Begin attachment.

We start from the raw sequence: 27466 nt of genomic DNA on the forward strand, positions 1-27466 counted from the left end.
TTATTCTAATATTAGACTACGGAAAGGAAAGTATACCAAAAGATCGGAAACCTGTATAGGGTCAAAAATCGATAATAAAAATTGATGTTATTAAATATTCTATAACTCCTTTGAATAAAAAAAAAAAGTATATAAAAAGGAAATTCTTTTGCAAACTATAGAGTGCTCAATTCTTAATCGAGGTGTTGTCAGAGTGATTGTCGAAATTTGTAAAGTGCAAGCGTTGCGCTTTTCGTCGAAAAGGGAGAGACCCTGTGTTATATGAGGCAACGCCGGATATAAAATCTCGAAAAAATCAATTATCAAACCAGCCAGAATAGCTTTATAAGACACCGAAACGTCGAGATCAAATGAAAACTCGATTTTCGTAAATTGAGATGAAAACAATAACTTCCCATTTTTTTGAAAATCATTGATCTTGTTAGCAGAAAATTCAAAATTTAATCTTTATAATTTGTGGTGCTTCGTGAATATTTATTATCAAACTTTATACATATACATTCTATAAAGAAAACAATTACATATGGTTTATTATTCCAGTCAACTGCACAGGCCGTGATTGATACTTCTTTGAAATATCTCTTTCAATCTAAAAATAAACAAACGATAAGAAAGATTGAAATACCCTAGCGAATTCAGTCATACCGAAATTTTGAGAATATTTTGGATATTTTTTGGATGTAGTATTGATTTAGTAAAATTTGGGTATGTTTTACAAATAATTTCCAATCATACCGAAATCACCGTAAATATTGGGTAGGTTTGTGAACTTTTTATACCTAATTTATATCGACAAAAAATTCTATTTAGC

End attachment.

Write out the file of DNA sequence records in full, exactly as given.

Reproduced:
We start from the raw sequence: 27466 nt of genomic DNA on the forward strand, positions 1-27466 counted from the left end.
TTATTCTAATATTAGACTACGGAAAGGAAAGTATACCAAAAGATCGGAAACCTGTATAGGGTCAAAAATCGATAATAAAAATTGATGTTATTAAATATTCTATAACTCCTTTGAATAAAAAAAAAAAGTATATAAAAAGGAAATTCTTTTGCAAACTATAGAGTGCTCAATTCTTAATCGAGGTGTTGTCAGAGTGATTGTCGAAATTTGTAAAGTGCAAGCGTTGCGCTTTTCGTCGAAAAGGGAGAGACCCTGTGTTATATGAGGCAACGCCGGATATAAAATCTCGAAAAAATCAATTATCAAACCAGCCAGAATAGCTTTATAAGACACCGAAACGTCGAGATCAAATGAAAACTCGATTTTCGTAAATTGAGATGAAAACAATAACTTCCCATTTTTTTGAAAATCATTGATCTTGTTAGCAGAAAATTCAAAATTTAATCTTTATAATTTGTGGTGCTTCGTGAATATTTATTATCAAACTTTATACATATACATTCTATAAAGAAAACAATTACATATGGTTTATTATTCCAGTCAACTGCACAGGCCGTGATTGATACTTCTTTGAAATATCTCTTTCAATCTAAAAATAAACAAACGATAAGAAAGATTGAAATACCCTAGCGAATTCAGTCATACCGAAATTTTGAGAATATTTTGGATATTTTTTGGATGTAGTATTGATTTAGTAAAATTTGGGTATGTTTTACAAATAATTTCCAATCATACCGAAATCACCGTAAATATTGGGTAGGTTTGTGAACTTTTTATACCTAATTTATATCGACAAAAAATTCTATTTAGC